If you happen to need in order to do really comprehensive email analysis, after which deliver email to clients or even a court, developing a FileMaker database of your own messages can be quite a win. It’s been updated to be Sierra-compatible. Just make sure you get version 4. or greater.
Backupify: Finally just for this category, I’m mentioning Backupify, although it doesn’t really fit our topic. That’s because most of you possess suggested it. During the day, Backupify offered a no cost service backing up online services ranging from Gmail to (apparently) Facebook. It offers since changed its model and possesses moved decidedly up-market to the G Suite and Salesforce world and no longer offers a Gmail solution.
Our final group of solution are certainly one-time backup snapshots. Rather than generating regular, incremental, updated backups, these approaches are perfect if you simply want to get the mail out from Gmail, either to move to a different one platform or to possess a snapshot soon enough of the you had within your account.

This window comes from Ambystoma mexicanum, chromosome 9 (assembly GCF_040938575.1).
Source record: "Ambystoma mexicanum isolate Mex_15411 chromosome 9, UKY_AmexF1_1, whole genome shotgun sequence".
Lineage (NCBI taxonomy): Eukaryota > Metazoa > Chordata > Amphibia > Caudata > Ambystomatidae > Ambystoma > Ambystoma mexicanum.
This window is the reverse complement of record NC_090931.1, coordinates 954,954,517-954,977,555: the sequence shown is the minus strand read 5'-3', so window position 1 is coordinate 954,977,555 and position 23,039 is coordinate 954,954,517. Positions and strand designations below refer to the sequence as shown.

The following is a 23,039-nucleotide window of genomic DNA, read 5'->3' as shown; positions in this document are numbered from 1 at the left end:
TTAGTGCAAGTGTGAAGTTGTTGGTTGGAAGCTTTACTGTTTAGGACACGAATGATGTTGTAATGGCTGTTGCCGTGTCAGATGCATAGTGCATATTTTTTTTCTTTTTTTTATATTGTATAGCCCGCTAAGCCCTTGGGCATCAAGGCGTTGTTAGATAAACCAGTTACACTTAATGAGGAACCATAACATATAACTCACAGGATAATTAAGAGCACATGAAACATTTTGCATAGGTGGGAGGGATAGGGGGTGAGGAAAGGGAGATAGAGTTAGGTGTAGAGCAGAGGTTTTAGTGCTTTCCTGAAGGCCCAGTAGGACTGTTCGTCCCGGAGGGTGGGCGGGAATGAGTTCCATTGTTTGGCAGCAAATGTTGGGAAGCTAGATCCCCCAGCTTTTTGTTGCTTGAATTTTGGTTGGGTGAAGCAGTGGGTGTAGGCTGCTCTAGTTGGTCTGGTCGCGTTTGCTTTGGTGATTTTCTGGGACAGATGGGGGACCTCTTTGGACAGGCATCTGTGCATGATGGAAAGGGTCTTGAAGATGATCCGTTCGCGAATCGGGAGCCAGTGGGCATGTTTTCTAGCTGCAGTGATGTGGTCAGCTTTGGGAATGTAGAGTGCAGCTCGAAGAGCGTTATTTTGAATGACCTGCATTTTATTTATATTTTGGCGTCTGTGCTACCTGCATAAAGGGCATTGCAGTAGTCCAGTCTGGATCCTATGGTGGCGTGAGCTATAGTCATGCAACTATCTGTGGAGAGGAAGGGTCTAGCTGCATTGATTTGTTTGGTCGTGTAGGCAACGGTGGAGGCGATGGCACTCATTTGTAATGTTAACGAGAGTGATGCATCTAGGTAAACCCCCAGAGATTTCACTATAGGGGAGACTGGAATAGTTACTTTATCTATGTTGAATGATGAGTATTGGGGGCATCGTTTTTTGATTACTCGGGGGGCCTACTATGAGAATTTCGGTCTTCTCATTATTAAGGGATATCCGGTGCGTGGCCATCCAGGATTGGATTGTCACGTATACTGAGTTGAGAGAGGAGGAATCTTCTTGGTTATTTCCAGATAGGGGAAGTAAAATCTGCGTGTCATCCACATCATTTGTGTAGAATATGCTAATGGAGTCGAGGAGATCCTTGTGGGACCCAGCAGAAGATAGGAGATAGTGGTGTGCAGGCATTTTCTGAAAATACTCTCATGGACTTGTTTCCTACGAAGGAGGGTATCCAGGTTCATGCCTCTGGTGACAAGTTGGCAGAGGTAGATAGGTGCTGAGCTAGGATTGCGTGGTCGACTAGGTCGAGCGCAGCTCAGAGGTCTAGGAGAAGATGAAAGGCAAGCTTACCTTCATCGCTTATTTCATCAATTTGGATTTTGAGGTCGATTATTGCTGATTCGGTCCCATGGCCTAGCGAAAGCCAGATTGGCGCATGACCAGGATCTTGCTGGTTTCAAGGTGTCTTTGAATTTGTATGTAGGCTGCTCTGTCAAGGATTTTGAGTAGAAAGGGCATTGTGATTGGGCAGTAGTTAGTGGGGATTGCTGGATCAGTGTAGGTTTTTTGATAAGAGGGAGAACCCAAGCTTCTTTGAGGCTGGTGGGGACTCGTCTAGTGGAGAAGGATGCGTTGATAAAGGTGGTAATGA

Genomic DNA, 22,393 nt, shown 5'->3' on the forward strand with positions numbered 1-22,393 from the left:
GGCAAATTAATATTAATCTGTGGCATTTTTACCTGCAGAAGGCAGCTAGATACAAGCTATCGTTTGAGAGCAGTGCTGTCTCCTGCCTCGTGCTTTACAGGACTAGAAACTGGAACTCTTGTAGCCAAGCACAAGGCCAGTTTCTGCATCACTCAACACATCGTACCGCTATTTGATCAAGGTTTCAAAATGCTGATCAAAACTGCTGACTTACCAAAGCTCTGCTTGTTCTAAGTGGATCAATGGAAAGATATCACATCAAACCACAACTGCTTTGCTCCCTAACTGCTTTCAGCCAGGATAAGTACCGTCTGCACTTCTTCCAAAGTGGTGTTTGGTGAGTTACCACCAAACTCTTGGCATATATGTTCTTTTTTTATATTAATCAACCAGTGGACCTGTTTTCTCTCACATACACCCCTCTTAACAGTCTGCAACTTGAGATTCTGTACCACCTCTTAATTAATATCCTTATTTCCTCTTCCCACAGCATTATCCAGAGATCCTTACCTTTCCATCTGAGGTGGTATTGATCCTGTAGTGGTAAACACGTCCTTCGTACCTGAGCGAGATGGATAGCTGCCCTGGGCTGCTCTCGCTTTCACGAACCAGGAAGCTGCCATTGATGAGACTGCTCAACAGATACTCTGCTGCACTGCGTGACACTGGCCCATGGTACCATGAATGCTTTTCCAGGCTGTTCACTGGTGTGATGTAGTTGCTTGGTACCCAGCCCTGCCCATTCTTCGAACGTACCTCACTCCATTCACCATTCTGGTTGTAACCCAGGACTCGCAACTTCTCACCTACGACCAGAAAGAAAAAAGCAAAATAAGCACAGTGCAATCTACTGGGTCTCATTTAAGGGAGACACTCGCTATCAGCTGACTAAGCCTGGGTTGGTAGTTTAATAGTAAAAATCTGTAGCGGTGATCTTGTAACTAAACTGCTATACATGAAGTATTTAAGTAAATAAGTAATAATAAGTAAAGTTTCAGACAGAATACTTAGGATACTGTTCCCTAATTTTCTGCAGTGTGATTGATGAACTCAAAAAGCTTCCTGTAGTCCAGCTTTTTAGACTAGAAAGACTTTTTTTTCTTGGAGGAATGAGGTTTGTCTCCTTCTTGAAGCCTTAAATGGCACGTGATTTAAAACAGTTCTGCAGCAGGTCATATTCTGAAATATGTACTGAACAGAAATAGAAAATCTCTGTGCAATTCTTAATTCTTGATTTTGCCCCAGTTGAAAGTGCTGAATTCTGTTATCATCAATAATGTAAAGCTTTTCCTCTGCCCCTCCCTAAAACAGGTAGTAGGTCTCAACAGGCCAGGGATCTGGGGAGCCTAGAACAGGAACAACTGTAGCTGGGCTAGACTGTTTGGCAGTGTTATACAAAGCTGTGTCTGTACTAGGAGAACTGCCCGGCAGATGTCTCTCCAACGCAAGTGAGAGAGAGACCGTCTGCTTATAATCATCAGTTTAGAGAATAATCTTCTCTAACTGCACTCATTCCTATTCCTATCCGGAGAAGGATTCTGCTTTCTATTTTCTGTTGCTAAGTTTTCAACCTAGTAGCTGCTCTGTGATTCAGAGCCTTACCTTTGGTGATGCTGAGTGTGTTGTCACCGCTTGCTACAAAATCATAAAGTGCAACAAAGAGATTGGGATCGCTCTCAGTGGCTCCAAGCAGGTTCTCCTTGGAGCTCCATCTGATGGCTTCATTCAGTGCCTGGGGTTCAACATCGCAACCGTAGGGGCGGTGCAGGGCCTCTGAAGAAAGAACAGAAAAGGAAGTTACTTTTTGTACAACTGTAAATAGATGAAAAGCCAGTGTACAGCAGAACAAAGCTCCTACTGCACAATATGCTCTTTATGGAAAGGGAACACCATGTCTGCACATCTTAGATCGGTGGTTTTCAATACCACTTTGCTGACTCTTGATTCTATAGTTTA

Google Takeout: The easiest of your backup snapshot offerings is definitely the one offered by Google: Google Takeout. Out of your Google settings, you can export just about all of your own Google data, across all of your Google applications. Google Takeout dumps your data either to your Google Drive or permits you to download a pile of ZIP files. It’s easy, comprehensive, and free.
YippieMove: I’ve used YippieMove twice, first as i moved from the third-party Exchange hosting provide to Office 365, after which when I moved from Office 365 to save work emails. It’s worked well both times.